O’Connor was well-known for her use of the grotesque and the bizarre to rivet a reader to her tales. Here the sudden revelation of Manley Pointer’s malevolence is both dramatic and shocking but a fitting climax to a story whose protagonist, Hulga, made a profession of dispelling illusions. The reader expects the confrontation between Hulga and Pointer to occur but is surprised by the role each ends up playing.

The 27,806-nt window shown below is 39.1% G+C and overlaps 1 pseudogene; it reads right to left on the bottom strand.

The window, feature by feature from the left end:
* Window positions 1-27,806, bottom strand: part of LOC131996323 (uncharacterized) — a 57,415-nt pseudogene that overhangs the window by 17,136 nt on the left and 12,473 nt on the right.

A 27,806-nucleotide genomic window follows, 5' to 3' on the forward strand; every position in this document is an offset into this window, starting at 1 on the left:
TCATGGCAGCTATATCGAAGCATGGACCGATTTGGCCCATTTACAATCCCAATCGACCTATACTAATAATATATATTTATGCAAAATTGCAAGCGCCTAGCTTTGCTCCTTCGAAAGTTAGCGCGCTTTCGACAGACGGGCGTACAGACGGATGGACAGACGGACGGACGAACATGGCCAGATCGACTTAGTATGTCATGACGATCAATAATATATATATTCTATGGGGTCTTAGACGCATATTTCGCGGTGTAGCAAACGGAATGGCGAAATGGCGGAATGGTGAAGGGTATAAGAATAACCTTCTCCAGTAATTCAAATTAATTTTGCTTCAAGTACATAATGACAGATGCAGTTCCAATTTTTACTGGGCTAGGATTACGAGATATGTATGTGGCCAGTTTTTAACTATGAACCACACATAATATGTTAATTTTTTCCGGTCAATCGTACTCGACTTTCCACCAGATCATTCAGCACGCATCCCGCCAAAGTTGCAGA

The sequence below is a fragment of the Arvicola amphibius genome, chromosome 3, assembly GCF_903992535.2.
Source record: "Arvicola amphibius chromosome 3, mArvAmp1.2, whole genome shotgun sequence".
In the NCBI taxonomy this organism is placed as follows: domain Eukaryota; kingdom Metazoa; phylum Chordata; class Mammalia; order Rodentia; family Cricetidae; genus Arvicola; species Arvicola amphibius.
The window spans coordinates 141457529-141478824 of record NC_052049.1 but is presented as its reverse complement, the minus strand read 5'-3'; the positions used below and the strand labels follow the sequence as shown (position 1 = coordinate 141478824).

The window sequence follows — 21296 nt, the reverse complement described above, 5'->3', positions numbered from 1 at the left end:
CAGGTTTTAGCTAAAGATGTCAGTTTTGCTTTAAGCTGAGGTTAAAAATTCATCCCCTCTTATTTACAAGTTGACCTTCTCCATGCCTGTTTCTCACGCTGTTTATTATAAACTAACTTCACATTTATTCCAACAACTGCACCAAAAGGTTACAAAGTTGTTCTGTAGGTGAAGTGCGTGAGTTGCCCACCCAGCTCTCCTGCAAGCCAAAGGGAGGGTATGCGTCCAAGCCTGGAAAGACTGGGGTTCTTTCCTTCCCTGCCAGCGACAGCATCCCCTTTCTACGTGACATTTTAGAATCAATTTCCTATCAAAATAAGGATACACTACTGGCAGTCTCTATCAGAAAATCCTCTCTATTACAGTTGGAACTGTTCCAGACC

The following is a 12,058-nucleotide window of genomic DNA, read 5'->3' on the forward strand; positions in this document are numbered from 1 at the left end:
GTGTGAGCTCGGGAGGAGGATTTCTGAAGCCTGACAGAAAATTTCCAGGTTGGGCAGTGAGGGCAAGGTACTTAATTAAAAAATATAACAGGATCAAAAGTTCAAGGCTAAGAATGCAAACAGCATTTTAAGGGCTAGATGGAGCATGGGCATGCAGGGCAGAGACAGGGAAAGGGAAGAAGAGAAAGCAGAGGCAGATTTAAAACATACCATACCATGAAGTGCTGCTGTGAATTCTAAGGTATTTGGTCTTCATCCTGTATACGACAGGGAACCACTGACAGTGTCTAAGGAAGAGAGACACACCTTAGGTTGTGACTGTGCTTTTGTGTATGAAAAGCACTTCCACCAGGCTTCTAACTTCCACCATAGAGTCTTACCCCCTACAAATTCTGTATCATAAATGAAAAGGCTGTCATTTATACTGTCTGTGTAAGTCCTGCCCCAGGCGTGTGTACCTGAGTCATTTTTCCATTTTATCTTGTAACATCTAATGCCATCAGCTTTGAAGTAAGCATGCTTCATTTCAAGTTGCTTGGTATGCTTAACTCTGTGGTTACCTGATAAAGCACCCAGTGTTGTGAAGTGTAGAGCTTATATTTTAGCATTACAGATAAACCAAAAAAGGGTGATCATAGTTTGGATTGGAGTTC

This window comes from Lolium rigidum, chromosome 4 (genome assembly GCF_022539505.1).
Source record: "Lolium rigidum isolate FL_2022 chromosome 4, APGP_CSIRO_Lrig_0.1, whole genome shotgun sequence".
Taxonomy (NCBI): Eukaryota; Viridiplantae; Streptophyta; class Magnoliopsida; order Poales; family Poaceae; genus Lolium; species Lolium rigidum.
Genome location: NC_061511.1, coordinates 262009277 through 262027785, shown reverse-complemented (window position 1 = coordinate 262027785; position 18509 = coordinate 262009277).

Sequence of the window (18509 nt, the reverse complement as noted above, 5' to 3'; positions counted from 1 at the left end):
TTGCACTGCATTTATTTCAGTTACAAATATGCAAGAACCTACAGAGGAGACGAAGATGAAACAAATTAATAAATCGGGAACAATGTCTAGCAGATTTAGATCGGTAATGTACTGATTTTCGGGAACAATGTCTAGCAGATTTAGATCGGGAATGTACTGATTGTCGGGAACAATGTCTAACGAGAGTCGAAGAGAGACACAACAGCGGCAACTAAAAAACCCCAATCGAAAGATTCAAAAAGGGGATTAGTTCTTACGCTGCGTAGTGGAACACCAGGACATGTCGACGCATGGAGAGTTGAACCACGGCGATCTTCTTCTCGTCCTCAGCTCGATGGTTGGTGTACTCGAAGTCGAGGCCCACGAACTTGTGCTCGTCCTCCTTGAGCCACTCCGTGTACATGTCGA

O’Connor had an unmatched ability to capture the cadences of country speech and the banalities of everyday conversation. Her depiction of Mrs. Hopewell and Mrs. Freeman’s frequent kitchen conversations helps to underscore the role-playing and insincerity lurking behind the southern landscapes that served as the setting of most of her stories. In like manner, O’Connor uses two minor characters in the story, Mrs. Freeman’s daughters, Glynese and Carramae, as effective foils for the character of Hulga. Neither Glynese nor Carramae has any illusions about her lot in life, and the homey details of their lives that O’Connor presents—Carramae’s bout with morning sickness, for example—serve as a vivid contrast to the airy, philosophical notions with which Hulga has insulated herself.